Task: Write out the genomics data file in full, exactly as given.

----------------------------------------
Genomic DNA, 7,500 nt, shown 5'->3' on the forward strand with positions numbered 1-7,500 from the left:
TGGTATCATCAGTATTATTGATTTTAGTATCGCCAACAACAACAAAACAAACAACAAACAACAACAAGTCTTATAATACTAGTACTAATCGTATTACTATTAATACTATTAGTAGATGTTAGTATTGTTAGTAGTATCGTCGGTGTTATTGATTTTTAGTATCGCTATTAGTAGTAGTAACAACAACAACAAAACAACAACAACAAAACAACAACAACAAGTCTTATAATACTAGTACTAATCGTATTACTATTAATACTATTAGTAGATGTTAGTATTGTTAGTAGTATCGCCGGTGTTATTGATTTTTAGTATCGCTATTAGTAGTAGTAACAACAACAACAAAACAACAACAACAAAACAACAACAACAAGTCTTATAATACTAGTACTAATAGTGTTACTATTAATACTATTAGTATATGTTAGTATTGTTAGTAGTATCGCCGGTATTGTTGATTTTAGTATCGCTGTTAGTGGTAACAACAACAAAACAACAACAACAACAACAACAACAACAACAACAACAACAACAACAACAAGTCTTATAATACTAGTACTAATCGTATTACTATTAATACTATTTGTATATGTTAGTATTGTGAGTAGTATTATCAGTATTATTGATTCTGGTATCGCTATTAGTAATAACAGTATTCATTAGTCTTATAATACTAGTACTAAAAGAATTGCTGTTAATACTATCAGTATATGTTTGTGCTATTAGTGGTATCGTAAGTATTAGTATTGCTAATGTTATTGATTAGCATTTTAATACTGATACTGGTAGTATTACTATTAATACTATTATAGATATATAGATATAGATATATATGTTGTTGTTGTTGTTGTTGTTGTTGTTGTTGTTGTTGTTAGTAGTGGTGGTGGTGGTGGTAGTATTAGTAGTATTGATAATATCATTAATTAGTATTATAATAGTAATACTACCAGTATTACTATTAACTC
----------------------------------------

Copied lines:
Genomic DNA, 7,500 nt, shown 5'->3' on the forward strand with positions numbered 1-7,500 from the left:
TGGTATCATCAGTATTATTGATTTTAGTATCGCCAACAACAACAAAACAAACAACAAACAACAACAAGTCTTATAATACTAGTACTAATCGTATTACTATTAATACTATTAGTAGATGTTAGTATTGTTAGTAGTATCGTCGGTGTTATTGATTTTTAGTATCGCTATTAGTAGTAGTAACAACAACAACAAAACAACAACAACAAAACAACAACAACAAGTCTTATAATACTAGTACTAATCGTATTACTATTAATACTATTAGTAGATGTTAGTATTGTTAGTAGTATCGCCGGTGTTATTGATTTTTAGTATCGCTATTAGTAGTAGTAACAACAACAACAAAACAACAACAACAAAACAACAACAACAAGTCTTATAATACTAGTACTAATAGTGTTACTATTAATACTATTAGTATATGTTAGTATTGTTAGTAGTATCGCCGGTATTGTTGATTTTAGTATCGCTGTTAGTGGTAACAACAACAAAACAACAACAACAACAACAACAACAACAACAACAACAACAACAACAACAAGTCTTATAATACTAGTACTAATCGTATTACTATTAATACTATTTGTATATGTTAGTATTGTGAGTAGTATTATCAGTATTATTGATTCTGGTATCGCTATTAGTAATAACAGTATTCATTAGTCTTATAATACTAGTACTAAAAGAATTGCTGTTAATACTATCAGTATATGTTTGTGCTATTAGTGGTATCGTAAGTATTAGTATTGCTAATGTTATTGATTAGCATTTTAATACTGATACTGGTAGTATTACTATTAATACTATTATAGATATATAGATATAGATATATATGTTGTTGTTGTTGTTGTTGTTGTTGTTGTTGTTGTTGTTAGTAGTGGTGGTGGTGGTGGTAGTATTAGTAGTATTGATAATATCATTAATTAGTATTATAATAGTAATACTACCAGTATTACTATTAACTC